Jenny Rogers of Welcome Valley Village said, “As the owner of a Polk County business dependent on tourism, the incredible amount of negative attention the billboards have drawn is troubling. But more importantly, as a long-time county resident, it’s very disheartening to know that that bigotry and hate-filled message have brought national attention to our county for all the wrong reasons. It makes me want to shout “This is not who we are!” to anyone who will listen. The vast majority of our residents moved past the dark days of extreme racism decades ago, and we have no desire to go back.” Rogers said the silver lining for her was seeing so many residents reject the appalling message outright. “You do not represent us. Our southern heritage is strong, but we have progressed far beyond the days when skin color determined human value,” Rogers said.

Adrian Lambert of the Polk County Chamber of Commerce said they had been getting a lot of calls, mostly from folks who wanted to express their anger. She said they had been explaining to people that neither the person who placed the billboard or his business were members of the Chamber, and that the Chamber did not support or condone his political or human views.

“The opinions of this one man absolutely do not reflect the opinions of this county. It is very unfortunate that the sign was placed, however it should be noted that it was removed within hours and that speaks volumes regarding how we feel,” Lambert said. She said they have been telling folks that him saying he represents his constituent base is simply false – he is not an elected official and has no constituents to speak of. She said the Chamber has been responding that Polk County has some of the most wonderful people on earth and encouraging them to visit us.

Just after the billboard went up last Tuesday, Ken Bishop, who owns the property where the billboard was placed, said he had nothing to do with the message and only rented a billboard. He said he did not know what the billboard was going to say, and he could not control what message was put on the billboard. On Friday, Bishop would only confirm it had been removed, but did elaborate as to why.

Polk County, TN Sheriff wants to add deputies to police force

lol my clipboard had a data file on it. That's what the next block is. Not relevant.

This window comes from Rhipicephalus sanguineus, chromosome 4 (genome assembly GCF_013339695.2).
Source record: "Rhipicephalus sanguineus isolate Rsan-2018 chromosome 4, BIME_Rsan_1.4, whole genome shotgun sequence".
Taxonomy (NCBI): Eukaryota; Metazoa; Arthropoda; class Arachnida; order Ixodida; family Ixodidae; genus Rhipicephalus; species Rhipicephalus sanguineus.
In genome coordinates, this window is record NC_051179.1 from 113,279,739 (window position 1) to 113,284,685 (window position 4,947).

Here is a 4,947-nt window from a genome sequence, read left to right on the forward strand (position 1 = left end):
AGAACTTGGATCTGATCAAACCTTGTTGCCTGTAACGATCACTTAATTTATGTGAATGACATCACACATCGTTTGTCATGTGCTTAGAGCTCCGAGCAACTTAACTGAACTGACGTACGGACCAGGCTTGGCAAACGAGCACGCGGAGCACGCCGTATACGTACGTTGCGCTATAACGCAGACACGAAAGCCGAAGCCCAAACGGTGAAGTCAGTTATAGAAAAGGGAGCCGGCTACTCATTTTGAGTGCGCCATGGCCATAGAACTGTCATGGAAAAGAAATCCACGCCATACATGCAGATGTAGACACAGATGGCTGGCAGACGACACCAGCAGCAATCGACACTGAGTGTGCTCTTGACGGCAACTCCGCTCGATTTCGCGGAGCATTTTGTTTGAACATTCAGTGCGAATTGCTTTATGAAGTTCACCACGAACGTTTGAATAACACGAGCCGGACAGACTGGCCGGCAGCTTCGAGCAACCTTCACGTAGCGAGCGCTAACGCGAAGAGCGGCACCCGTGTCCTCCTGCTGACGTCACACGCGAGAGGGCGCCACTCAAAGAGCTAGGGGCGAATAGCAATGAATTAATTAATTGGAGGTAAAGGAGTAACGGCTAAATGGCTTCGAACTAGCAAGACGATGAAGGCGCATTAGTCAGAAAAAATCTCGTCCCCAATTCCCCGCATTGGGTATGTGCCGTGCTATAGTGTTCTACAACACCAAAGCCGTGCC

Polk County Sheriff Steve Ross would like to add deputies in order to patrol the county better. According to Ross, there is currently one deputy on each side of the county during the hours of 3am-3pm. He said that was unsafe for the deputies and made it difficult to get everywhere. He said if a deputy was patrolling in Springtown and got a domestic violence call in Old Fort, they would just have to hope it didn’t get too bad before they got there.

An overall increase of more than $800,000 is reflected in the proposed budget for the Sheriff’s Department. Sheriff Steve Ross said that included a $1.25 raise. He said he did not have to hire anyone new to comply with internal controls regulations, but he wanted to add new deputies and correctional officers.

Ross said they could increase the number of state inmates by 20 in order to pay for the new deputies, but they would also need to add correctional officers to deal with the increase. He said there would also need to be a one-time expense of about $40,000 to add bunks for the new inmates. There are currently about 138 inmates in the jail, and room for about 154. Ross said there are 30-50 locals. Ross also requested a one-time expense of adding computers to the patrol vehicles. He said if the officers were able to write and send in reports from their vehicles instead of having to go back to the justice center it would mean more of a presence.

Karen Bracken asked if there was really that much crime. Ross said they were trying to give better service, and quipped that the burglars knew they only had one officer on duty. John Hoyt Pippenger pointed out that it was also unsafe for the deputies not to have any backup. Ross said there was a recent incident where two citizens had to stop to help a deputy.

The new officers would also require patrol vehicles, which would be about $110,000. Mark Bishop asked if the new patrol vehicles would be cars or SUVs. Ross said SUVs were more expensive, but he was not sold on having only SUVs regardless. He said he did not want to see a chase down Hwy. 30 in a truck. He said the detective and sheriff vehicles did have 4WD.

Health Department grant will bring walking track to Benton, Tennessee

A grant for the Health Department will mean a walking track around the community ballfields in Benton. County Executive Hoyt Firestone said the state had multiple programs to provide money to governments and other non-profit organizations to get people healthier and combat diabetes. The funds were awarded, but county commissioners had to vote to accept them. Joyce Clem with the Health Department said the grant was for $30,000 and would come in two allotments of $15,000. The county will have to do bids for the project, but will not have to contribute money. Commissioner Mark Bishop told the board he was surprised they got the grant because it had been applied for several times before. He said people walk all the time during football practice at the fields.

Karen Bracken said the grant talked about people monitoring the use of the track and ask how that would be done. She also asked what would happen with maintaining the track once the grant funds went away. Clem said they did not have an exact plan for monitoring the use, but it was part of the plan and they wold figure it out. She said it would likely be members of the Polk County Health Council. She said often in these type of projects local people would contribute to the upkeep with donations. Bishop said in Cleveland people can buy a bench or a tree to help.